I quote from the Spring 1997 Editor’s Page of The Society for Historians of the Early America Republic.
Tempora mutantur, nos et mutamur in illis- Anonymous
Ch, Ch, Ch, Ch, Changes, turn and face the strain- David Bowie 
As we deal with closing branch libraries on our campus, we can re-imagine what our University Libraries provide students and faculty. A new book by David W. Lewis (discussed in his webinar) Reimagining the Academic Library  exhorts us to concentrate on library space and preserving digital scholarship while using the disruption of library finances to change practices and processes to deliver resources.
“What product or service can help students and faculty do more effectively, conveniently and affordably a job they’ve been trying to do in their scholarly lives?”
MIT has a task force charged with the future of the modern library. See their idea bank at The Future of Libraries.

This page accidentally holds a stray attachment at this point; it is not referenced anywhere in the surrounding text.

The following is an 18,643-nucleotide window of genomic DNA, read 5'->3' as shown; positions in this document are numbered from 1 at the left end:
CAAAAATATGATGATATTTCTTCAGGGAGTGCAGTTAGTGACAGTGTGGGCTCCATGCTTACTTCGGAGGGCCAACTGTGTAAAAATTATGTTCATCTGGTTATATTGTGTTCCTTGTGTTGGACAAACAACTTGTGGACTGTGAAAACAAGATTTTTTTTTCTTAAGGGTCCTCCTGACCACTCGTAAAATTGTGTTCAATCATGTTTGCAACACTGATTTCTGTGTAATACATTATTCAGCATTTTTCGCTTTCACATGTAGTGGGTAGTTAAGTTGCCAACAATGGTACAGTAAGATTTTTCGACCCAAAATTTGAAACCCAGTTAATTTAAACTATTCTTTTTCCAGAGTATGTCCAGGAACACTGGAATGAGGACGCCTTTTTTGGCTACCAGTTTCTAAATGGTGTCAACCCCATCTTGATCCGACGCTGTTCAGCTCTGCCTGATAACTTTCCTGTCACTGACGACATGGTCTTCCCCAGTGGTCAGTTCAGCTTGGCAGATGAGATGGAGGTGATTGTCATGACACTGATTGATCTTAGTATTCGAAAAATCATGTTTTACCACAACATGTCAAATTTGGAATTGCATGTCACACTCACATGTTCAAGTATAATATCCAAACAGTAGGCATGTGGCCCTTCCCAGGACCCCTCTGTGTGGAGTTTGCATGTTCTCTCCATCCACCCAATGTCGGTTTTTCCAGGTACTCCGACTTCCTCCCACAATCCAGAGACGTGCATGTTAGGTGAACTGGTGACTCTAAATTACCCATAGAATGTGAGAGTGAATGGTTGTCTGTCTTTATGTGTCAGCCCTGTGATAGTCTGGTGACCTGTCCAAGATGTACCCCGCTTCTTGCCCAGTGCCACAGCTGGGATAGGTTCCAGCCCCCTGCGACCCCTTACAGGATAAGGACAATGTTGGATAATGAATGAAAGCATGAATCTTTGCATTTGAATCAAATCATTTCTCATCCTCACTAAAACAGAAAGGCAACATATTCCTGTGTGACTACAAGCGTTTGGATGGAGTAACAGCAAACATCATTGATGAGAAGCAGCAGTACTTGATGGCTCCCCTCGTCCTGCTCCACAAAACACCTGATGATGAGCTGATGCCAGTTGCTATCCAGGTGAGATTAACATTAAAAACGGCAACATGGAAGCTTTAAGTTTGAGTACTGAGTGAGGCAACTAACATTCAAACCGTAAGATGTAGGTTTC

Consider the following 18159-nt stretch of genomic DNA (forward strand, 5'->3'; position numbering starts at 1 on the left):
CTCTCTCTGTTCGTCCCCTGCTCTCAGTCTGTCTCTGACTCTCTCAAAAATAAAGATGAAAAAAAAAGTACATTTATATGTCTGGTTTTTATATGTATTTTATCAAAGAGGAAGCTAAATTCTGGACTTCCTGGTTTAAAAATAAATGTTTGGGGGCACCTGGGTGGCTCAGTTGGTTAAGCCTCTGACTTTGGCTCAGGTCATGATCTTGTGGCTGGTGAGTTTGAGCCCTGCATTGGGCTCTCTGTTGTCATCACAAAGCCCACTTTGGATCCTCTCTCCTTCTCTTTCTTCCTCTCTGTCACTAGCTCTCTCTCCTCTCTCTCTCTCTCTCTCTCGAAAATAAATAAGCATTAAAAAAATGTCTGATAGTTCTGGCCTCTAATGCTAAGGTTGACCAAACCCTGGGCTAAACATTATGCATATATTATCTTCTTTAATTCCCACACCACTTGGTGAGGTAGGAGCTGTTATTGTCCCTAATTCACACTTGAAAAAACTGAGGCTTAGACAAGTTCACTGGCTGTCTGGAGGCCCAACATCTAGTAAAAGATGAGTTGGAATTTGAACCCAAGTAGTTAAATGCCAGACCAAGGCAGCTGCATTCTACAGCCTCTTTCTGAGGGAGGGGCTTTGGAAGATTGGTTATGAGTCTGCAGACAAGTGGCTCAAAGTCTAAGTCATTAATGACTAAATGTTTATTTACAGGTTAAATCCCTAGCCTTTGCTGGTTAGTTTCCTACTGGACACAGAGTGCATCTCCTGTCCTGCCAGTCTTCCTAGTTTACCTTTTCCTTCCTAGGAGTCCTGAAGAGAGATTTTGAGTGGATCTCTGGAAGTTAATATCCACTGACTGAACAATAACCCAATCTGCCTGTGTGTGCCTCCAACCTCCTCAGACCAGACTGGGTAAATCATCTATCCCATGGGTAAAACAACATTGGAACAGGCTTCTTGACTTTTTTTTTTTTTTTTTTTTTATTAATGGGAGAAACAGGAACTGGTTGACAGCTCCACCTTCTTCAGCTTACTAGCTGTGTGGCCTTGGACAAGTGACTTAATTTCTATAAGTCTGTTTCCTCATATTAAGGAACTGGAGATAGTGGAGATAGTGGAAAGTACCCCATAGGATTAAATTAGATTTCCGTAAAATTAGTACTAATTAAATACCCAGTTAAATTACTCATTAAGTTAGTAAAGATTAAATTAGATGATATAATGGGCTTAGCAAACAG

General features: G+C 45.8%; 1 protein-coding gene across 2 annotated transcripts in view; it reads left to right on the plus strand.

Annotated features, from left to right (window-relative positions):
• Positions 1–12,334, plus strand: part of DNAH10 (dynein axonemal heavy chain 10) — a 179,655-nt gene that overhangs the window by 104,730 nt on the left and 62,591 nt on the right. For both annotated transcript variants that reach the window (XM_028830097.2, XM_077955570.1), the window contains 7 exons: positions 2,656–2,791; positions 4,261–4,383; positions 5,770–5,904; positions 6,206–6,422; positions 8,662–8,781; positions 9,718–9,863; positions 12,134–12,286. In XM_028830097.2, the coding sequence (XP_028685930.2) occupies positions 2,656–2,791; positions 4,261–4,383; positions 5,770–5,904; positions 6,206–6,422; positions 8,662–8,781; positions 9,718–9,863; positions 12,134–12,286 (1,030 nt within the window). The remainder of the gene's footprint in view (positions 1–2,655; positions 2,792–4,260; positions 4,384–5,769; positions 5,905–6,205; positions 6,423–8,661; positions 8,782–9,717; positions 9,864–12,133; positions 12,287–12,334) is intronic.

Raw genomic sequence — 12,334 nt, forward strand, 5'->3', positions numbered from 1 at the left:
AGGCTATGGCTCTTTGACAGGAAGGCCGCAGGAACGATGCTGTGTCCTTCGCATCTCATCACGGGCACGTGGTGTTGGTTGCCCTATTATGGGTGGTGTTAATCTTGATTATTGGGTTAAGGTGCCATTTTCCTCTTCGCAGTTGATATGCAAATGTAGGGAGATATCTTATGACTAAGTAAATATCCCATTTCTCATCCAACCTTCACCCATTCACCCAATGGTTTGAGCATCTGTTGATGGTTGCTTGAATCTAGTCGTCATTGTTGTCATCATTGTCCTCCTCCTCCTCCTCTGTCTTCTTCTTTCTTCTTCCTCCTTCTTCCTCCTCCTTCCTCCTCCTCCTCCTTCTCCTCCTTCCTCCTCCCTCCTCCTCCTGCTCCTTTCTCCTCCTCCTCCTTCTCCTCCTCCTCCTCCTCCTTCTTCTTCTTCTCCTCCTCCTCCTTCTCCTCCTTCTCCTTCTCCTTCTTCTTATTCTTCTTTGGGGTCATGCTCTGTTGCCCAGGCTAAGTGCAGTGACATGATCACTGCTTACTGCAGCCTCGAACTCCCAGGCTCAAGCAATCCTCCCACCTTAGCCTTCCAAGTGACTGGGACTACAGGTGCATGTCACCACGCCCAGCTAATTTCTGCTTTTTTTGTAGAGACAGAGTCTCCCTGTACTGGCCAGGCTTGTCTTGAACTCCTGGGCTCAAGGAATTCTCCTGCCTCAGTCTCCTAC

The Aspen Institute report Libraries in the Exponential Age Moving from the Edge of Innovation to the Center of Community encourages us to use design thinking in this reimagination process.
CH CH CH CH Changes …new service models and resources will come to our academic library. We are not alone in this, and it is a good reminder to all on campus and in the land of higher ed that “Times change, and we change with them.”
— Kimberly Hoffman
 “Editors’ Page.” Journal of the Early Republic 17, no. 1 (1997): 131-34. http://www.jstor.org/stable/3124646.
 Lewis, David W. 2016. Reimagining the academic library.
 “The Future of Libraries | Massachusetts Institute of Technology.”, https://future-of-libraries.mit.edu/.